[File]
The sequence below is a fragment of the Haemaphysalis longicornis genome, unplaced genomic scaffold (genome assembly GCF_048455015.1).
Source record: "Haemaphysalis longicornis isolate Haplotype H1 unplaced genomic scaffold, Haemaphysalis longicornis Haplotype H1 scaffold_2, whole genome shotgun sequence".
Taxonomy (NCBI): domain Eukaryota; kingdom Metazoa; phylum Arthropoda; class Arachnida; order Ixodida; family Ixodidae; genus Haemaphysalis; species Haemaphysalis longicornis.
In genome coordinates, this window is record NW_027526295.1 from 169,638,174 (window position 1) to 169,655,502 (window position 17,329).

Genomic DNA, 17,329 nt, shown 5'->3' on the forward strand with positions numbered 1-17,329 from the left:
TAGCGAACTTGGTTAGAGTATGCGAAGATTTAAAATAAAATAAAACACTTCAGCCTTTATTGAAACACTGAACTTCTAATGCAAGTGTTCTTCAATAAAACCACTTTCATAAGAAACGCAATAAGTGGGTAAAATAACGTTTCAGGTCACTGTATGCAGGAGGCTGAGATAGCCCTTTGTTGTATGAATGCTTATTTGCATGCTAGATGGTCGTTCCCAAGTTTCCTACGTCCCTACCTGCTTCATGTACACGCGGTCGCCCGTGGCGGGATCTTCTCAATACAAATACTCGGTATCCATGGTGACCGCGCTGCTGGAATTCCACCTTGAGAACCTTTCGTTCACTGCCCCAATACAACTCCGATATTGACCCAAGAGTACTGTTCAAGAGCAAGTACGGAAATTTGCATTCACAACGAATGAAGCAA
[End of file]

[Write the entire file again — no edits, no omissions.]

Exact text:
The sequence below is a fragment of the Haemaphysalis longicornis genome, unplaced genomic scaffold (genome assembly GCF_048455015.1).
Source record: "Haemaphysalis longicornis isolate Haplotype H1 unplaced genomic scaffold, Haemaphysalis longicornis Haplotype H1 scaffold_2, whole genome shotgun sequence".
Taxonomy (NCBI): domain Eukaryota; kingdom Metazoa; phylum Arthropoda; class Arachnida; order Ixodida; family Ixodidae; genus Haemaphysalis; species Haemaphysalis longicornis.
In genome coordinates, this window is record NW_027526295.1 from 169,638,174 (window position 1) to 169,655,502 (window position 17,329).

Genomic DNA, 17,329 nt, shown 5'->3' on the forward strand with positions numbered 1-17,329 from the left:
TAGCGAACTTGGTTAGAGTATGCGAAGATTTAAAATAAAATAAAACACTTCAGCCTTTATTGAAACACTGAACTTCTAATGCAAGTGTTCTTCAATAAAACCACTTTCATAAGAAACGCAATAAGTGGGTAAAATAACGTTTCAGGTCACTGTATGCAGGAGGCTGAGATAGCCCTTTGTTGTATGAATGCTTATTTGCATGCTAGATGGTCGTTCCCAAGTTTCCTACGTCCCTACCTGCTTCATGTACACGCGGTCGCCCGTGGCGGGATCTTCTCAATACAAATACTCGGTATCCATGGTGACCGCGCTGCTGGAATTCCACCTTGAGAACCTTTCGTTCACTGCCCCAATACAACTCCGATATTGACCCAAGAGTACTGTTCAAGAGCAAGTACGGAAATTTGCATTCACAACGAATGAAGCAA